Editorial Board

Professor Ann Florini
Dr Ian Goldin
Thomas Hale
Parag Khanna
Dr Mathias Koenig-Archibugi
Charles A. Kupchan
Kate Macdonald
Professor Anthony McGrew
Dr Eva-Maria Nag
Danny Quah
Professor Dani Rodrik
Antonio Savoia
Anmol Saxena
Dr Hackan Seckinelgin
Dr Jill Stuart
Andy Sumner
Professor Laurence Tubiana

Advisory Board

Professor Tim Besley
Professor Jagdish Bhagwati
Professor John Braithwaite
Professor Mick Cox
Professor Geoffrey Garrett
Professor Takatoshi Ito
Professor Mary Kaldor
Professor Inge Kaul
Professor Robert Keohane
Professor Sir David King
Andreas Klasen
Professor Julian Le Grand
Professor Sebastiano Maffettone
Professor John Ruggie
Professor Jeffrey Sachs
Professor Lord Nicholas Stern
Professor Joseph Stiglitz
Vinod Tare
Professor Shang-Jin Wei
Professor Ngaire Woods
Professor Tianbiao Zhu

Practitioners' Board

Sanmit Ahuja
Mr Lakhdar Brahimi
Richard Burge
Augustin Carstens Carstens
Howard Davies
Mr Kemal Dervis
Bill Emmott
Pascal Lamy
Chris Miller
Alastair Newton
James Orbinski
Mr Romano Prodi
Mr Jean-Michel Severino
Javier Solana
Theo Sommer
George Soros
Mr Peter Sutherland
Professor Muhammad Yunus

John Ruggie

Professor John Ruggie
Berthold Beitz Professor in Human Rights and International Affairs Kennedy School of Government Harvard University
Berthold Beitz Professor in Human Rights and International Affairs, Kennedy School of Government
Harvard University


John G Ruggie is the Berthold Beitz Professor of International Affairs at the Kennedy School of Government; and an Affiliated Professor in International Legal Studies at Harvard Law School. Trained as a political scientist, Ruggie has made significant intellectual contributions to the study of international relations,focusing on the impact of economic and other forms of globalization on global rule making. He is a Fellow of the American Academy of Arts& Sciences, and a recent survey published in Foreign Policy magazine identified him as one of the 25 most influential international relations scholars in the United States and Canada. He has won awards from the American Political Science Association and the International Studies Association.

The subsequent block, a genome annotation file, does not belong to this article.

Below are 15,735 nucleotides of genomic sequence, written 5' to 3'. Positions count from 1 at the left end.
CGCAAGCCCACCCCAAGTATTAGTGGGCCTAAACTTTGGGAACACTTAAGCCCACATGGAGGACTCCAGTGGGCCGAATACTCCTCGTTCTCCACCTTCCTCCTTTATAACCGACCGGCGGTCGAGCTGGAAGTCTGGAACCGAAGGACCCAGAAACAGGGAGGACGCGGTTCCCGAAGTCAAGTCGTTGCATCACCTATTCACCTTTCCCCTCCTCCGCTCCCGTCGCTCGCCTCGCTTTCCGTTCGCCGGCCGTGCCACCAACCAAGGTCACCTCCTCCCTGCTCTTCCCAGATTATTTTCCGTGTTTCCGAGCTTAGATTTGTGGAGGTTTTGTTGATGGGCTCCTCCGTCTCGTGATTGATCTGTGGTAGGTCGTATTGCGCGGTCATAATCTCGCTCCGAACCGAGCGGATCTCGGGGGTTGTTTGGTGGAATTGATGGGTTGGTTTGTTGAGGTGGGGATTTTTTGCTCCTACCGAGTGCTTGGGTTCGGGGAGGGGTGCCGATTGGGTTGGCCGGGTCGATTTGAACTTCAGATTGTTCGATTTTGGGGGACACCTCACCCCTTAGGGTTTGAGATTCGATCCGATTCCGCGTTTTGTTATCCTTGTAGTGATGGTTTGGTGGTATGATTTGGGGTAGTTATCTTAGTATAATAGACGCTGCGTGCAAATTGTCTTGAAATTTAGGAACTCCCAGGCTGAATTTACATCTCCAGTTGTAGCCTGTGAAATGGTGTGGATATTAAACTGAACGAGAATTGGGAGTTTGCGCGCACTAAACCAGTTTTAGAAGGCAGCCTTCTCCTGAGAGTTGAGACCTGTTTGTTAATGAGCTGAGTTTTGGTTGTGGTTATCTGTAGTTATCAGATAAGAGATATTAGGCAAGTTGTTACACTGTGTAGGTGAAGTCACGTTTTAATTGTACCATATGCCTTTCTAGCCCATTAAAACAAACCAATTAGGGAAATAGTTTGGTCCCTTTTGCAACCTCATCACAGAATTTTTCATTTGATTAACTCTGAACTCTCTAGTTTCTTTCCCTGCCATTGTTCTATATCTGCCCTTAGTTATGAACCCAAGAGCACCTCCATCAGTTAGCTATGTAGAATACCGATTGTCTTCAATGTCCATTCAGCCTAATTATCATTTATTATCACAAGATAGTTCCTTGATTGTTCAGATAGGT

Apart from his academic pursuits, Ruggie has long been involved in practical policy work, initially as a consultant to various agencies of the United Nations and the United States government. From 1997-2001 he served as United Nations Assistant Secretary-General for Strategic Planning a post created specifically for him by then Secretary-General Kofi Annan. His areas of responsibility included establishing and overseeing the UN Global Compact, now the worlds largest corporate citizenship initiative;proposing and gaining General Assembly approval for the Millennium Development Goals; advising the Secretary-General on relations with Washington; and broadly contributing to the effort at institutional renewal for which the Secretary-General and the United Nations as a whole were awarded the Nobel Peace Prize in 2001.

In 2005, responding to a request by the UN Commission on Human Rights (nowHuman Rights Council), Annan appointed Ruggie as the Secretary-Generals Special Representative for Business and Human Rights, a post he continues to hold in the new UN administration of BanKi-Moon. In that capacity, his job is to propose measures to strengthen the human rights performance of the business sector around the world.